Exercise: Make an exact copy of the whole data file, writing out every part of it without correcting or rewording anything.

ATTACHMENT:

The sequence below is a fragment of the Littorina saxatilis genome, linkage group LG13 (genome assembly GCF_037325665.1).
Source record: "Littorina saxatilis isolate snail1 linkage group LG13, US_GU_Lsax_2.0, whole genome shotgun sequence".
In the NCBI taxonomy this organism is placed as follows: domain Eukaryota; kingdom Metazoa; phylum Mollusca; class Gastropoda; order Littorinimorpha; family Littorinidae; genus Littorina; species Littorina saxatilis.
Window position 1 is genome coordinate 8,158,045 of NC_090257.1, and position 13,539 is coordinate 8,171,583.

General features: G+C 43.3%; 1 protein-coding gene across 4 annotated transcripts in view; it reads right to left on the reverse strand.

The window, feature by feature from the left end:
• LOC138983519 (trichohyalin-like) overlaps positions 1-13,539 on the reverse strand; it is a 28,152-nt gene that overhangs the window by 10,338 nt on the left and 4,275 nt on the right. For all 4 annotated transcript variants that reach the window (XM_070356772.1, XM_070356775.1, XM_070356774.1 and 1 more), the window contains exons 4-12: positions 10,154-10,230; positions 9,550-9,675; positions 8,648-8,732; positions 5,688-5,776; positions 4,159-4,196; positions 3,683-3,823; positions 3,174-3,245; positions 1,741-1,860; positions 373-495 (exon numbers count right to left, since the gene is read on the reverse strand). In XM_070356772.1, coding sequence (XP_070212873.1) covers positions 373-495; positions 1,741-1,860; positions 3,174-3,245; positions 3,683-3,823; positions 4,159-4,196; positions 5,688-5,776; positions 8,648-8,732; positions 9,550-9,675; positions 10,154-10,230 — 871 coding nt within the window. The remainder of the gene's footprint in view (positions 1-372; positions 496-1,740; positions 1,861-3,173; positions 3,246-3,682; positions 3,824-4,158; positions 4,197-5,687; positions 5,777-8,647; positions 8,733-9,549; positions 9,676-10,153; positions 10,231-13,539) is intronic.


The sequence below is a fragment of the Littorina saxatilis genome, linkage group LG13 (genome assembly GCF_037325665.1).
Source record: "Littorina saxatilis isolate snail1 linkage group LG13, US_GU_Lsax_2.0, whole genome shotgun sequence".
In the NCBI taxonomy this organism is placed as follows: domain Eukaryota; kingdom Metazoa; phylum Mollusca; class Gastropoda; order Littorinimorpha; family Littorinidae; genus Littorina; species Littorina saxatilis.
Window position 1 is genome coordinate 8,158,045 of NC_090257.1, and position 13,539 is coordinate 8,171,583.

General features: G+C 43.3%; 1 protein-coding gene across 4 annotated transcripts in view; it reads right to left on the reverse strand.

The window, feature by feature from the left end:
• LOC138983519 (trichohyalin-like) overlaps positions 1-13,539 on the reverse strand; it is a 28,152-nt gene that overhangs the window by 10,338 nt on the left and 4,275 nt on the right. For all 4 annotated transcript variants that reach the window (XM_070356772.1, XM_070356775.1, XM_070356774.1 and 1 more), the window contains exons 4-12: positions 10,154-10,230; positions 9,550-9,675; positions 8,648-8,732; positions 5,688-5,776; positions 4,159-4,196; positions 3,683-3,823; positions 3,174-3,245; positions 1,741-1,860; positions 373-495 (exon numbers count right to left, since the gene is read on the reverse strand). In XM_070356772.1, coding sequence (XP_070212873.1) covers positions 373-495; positions 1,741-1,860; positions 3,174-3,245; positions 3,683-3,823; positions 4,159-4,196; positions 5,688-5,776; positions 8,648-8,732; positions 9,550-9,675; positions 10,154-10,230 — 871 coding nt within the window. The remainder of the gene's footprint in view (positions 1-372; positions 496-1,740; positions 1,861-3,173; positions 3,246-3,682; positions 3,824-4,158; positions 4,197-5,687; positions 5,777-8,647; positions 8,733-9,549; positions 9,676-10,153; positions 10,231-13,539) is intronic.